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From the Townsend Letter for Doctors & Patients
December 2002
Phytotherapy Review & Commentary
Gymnema: A Key Herb in the Management of Diabetes

by Kerry Bone, FNIMH, FNHAA
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General Information
      Gymnema sylvestre is a liana or climbing plant with stems up to 8 m in length. It grows in open woods and bushland at an altitude of 100-1000 m in India, China, Indonesia, Japan, Malaysia, Sri Lanka, Vietnam and South Africa. Both the leaf and root are used in Ayurvedic medicine. On account of its property of abolishing the taste of sugar it was given the Hindi names of Gurmar and Madhunashini meaning 'sugar destroying.' The sweet taste suppressant property of Gymnema was revealed to a British officer by the inhabitants of a northern Indian village in the mid-19th century. The herb is traditionally used for the treatment of diabetes and Gymnema extracts are sold in Japan for the control of obesity.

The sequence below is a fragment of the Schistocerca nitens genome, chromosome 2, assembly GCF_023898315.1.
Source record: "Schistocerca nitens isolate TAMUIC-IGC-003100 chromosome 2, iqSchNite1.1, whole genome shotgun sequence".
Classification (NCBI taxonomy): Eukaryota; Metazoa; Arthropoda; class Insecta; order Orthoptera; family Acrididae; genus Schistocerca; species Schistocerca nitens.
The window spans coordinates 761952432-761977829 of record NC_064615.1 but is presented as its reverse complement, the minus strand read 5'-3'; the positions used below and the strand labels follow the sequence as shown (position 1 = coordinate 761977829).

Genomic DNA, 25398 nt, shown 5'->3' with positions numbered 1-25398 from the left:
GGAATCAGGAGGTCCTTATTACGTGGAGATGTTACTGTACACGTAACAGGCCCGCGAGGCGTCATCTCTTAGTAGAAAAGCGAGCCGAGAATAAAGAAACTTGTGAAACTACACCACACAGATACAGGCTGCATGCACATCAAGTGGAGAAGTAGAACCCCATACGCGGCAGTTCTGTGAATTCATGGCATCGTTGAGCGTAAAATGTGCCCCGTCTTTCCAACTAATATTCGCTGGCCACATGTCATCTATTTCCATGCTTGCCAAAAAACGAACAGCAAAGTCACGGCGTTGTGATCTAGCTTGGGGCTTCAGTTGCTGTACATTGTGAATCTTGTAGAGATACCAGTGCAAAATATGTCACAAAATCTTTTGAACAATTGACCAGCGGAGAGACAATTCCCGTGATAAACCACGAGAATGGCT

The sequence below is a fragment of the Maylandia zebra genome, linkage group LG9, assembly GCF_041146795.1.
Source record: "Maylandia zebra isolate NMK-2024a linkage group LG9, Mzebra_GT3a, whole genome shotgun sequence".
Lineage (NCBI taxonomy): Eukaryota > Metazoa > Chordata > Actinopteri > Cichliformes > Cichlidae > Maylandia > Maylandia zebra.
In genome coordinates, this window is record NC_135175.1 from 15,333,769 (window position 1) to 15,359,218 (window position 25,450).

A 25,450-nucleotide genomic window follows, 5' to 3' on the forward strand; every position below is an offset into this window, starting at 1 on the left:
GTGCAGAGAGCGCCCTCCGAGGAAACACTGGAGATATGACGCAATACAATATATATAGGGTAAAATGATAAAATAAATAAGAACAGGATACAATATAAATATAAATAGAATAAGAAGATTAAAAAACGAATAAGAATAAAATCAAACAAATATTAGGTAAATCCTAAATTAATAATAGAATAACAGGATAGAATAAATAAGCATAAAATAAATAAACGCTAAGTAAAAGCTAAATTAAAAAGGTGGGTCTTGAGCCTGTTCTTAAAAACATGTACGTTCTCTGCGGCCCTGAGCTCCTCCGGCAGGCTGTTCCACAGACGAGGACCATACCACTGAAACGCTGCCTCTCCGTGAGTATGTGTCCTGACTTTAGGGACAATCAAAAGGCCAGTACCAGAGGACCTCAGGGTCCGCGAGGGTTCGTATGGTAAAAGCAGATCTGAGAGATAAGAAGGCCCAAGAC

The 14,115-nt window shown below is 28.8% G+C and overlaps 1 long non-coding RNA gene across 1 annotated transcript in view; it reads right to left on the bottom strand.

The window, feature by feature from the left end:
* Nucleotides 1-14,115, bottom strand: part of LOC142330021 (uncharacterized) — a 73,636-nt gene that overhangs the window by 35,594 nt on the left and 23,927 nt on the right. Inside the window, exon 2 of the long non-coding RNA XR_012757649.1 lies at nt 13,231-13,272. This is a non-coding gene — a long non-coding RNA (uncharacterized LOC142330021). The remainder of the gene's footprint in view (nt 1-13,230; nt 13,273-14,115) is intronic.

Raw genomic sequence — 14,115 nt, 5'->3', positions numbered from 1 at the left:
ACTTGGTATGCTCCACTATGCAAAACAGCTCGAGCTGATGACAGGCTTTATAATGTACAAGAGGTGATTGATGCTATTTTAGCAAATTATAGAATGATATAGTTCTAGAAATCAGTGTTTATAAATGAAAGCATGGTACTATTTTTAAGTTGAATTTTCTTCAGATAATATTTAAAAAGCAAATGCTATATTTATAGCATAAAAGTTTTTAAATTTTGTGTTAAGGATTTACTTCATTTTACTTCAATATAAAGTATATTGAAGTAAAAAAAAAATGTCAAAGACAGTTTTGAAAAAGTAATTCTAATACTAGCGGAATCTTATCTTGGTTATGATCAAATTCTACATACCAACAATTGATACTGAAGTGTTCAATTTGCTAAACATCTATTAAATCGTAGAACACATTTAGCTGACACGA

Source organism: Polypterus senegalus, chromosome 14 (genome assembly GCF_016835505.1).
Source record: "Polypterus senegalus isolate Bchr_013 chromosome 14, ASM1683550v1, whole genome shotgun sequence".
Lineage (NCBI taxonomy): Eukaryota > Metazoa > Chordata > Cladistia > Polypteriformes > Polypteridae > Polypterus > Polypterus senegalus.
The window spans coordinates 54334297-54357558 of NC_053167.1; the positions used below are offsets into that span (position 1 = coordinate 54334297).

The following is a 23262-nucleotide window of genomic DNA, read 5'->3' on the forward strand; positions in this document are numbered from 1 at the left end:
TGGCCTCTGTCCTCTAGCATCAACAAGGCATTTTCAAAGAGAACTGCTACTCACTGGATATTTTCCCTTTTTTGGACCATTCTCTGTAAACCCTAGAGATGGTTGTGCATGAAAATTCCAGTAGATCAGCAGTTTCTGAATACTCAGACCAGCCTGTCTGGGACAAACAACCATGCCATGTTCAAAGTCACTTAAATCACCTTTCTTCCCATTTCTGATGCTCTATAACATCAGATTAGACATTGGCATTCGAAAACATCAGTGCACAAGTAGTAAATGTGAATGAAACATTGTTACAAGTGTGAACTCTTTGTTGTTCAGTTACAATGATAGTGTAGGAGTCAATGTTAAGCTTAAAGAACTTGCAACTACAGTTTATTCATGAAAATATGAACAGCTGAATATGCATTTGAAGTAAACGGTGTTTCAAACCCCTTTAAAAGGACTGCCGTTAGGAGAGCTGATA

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Clinical Summary

Antidiabetic, hypoglycaemic, hypocholesterolaemic, antiobesity.

Therapeutic Indications
• Hyperglycaemia, insulin-dependent and non-insulin-dependent diabetes mellitus (prolonged administration required).

Standard Process

• Reduction of sweet cravings and appetite.
• Weight loss and dieting since Gymnema (in liquid form) anaesthetises the sweet taste buds.
• May be of benefit for hyperlipidaemia.

Dosage & Administration